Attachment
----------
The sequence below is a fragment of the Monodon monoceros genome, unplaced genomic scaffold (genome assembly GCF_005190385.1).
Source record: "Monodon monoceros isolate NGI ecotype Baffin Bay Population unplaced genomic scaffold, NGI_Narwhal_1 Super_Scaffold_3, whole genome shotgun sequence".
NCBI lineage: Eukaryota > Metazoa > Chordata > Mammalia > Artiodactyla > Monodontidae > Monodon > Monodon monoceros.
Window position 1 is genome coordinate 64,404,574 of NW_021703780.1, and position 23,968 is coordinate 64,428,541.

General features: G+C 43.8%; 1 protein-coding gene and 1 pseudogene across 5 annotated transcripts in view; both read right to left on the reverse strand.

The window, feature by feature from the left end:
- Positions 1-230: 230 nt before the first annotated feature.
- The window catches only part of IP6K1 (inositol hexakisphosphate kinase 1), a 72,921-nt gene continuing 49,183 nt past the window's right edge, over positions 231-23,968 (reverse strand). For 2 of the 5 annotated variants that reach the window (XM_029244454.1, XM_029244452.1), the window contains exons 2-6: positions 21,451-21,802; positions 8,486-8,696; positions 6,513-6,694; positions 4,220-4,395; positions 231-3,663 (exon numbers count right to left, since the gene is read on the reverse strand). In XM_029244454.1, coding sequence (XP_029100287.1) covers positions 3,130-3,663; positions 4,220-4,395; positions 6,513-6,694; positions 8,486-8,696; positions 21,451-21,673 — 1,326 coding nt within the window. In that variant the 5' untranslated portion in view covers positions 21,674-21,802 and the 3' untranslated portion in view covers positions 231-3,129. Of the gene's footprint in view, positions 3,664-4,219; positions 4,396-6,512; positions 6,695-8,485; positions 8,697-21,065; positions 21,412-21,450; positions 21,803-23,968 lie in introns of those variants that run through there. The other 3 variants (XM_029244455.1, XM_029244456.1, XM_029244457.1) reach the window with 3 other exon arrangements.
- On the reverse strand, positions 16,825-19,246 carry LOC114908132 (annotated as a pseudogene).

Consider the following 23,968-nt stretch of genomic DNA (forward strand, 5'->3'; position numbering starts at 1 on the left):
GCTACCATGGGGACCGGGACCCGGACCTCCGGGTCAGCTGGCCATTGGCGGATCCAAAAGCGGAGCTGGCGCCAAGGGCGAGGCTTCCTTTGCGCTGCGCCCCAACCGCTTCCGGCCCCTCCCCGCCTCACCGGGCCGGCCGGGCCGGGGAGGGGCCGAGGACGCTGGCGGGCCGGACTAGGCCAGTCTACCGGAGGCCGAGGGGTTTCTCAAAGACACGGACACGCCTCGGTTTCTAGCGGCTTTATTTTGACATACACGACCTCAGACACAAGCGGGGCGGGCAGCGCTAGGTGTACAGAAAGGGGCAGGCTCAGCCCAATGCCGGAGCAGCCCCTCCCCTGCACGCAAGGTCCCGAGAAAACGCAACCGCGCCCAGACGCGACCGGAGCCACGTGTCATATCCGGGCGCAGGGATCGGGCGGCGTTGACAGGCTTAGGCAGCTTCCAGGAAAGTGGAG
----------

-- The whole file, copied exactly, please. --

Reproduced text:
The sequence below is a fragment of the Monodon monoceros genome, unplaced genomic scaffold (genome assembly GCF_005190385.1).
Source record: "Monodon monoceros isolate NGI ecotype Baffin Bay Population unplaced genomic scaffold, NGI_Narwhal_1 Super_Scaffold_3, whole genome shotgun sequence".
NCBI lineage: Eukaryota > Metazoa > Chordata > Mammalia > Artiodactyla > Monodontidae > Monodon > Monodon monoceros.
Window position 1 is genome coordinate 64,404,574 of NW_021703780.1, and position 23,968 is coordinate 64,428,541.

General features: G+C 43.8%; 1 protein-coding gene and 1 pseudogene across 5 annotated transcripts in view; both read right to left on the reverse strand.

The window, feature by feature from the left end:
- Positions 1-230: 230 nt before the first annotated feature.
- The window catches only part of IP6K1 (inositol hexakisphosphate kinase 1), a 72,921-nt gene continuing 49,183 nt past the window's right edge, over positions 231-23,968 (reverse strand). For 2 of the 5 annotated variants that reach the window (XM_029244454.1, XM_029244452.1), the window contains exons 2-6: positions 21,451-21,802; positions 8,486-8,696; positions 6,513-6,694; positions 4,220-4,395; positions 231-3,663 (exon numbers count right to left, since the gene is read on the reverse strand). In XM_029244454.1, coding sequence (XP_029100287.1) covers positions 3,130-3,663; positions 4,220-4,395; positions 6,513-6,694; positions 8,486-8,696; positions 21,451-21,673 — 1,326 coding nt within the window. In that variant the 5' untranslated portion in view covers positions 21,674-21,802 and the 3' untranslated portion in view covers positions 231-3,129. Of the gene's footprint in view, positions 3,664-4,219; positions 4,396-6,512; positions 6,695-8,485; positions 8,697-21,065; positions 21,412-21,450; positions 21,803-23,968 lie in introns of those variants that run through there. The other 3 variants (XM_029244455.1, XM_029244456.1, XM_029244457.1) reach the window with 3 other exon arrangements.
- On the reverse strand, positions 16,825-19,246 carry LOC114908132 (annotated as a pseudogene).

Consider the following 23,968-nt stretch of genomic DNA (forward strand, 5'->3'; position numbering starts at 1 on the left):
GCTACCATGGGGACCGGGACCCGGACCTCCGGGTCAGCTGGCCATTGGCGGATCCAAAAGCGGAGCTGGCGCCAAGGGCGAGGCTTCCTTTGCGCTGCGCCCCAACCGCTTCCGGCCCCTCCCCGCCTCACCGGGCCGGCCGGGCCGGGGAGGGGCCGAGGACGCTGGCGGGCCGGACTAGGCCAGTCTACCGGAGGCCGAGGGGTTTCTCAAAGACACGGACACGCCTCGGTTTCTAGCGGCTTTATTTTGACATACACGACCTCAGACACAAGCGGGGCGGGCAGCGCTAGGTGTACAGAAAGGGGCAGGCTCAGCCCAATGCCGGAGCAGCCCCTCCCCTGCACGCAAGGTCCCGAGAAAACGCAACCGCGCCCAGACGCGACCGGAGCCACGTGTCATATCCGGGCGCAGGGATCGGGCGGCGTTGACAGGCTTAGGCAGCTTCCAGGAAAGTGGAG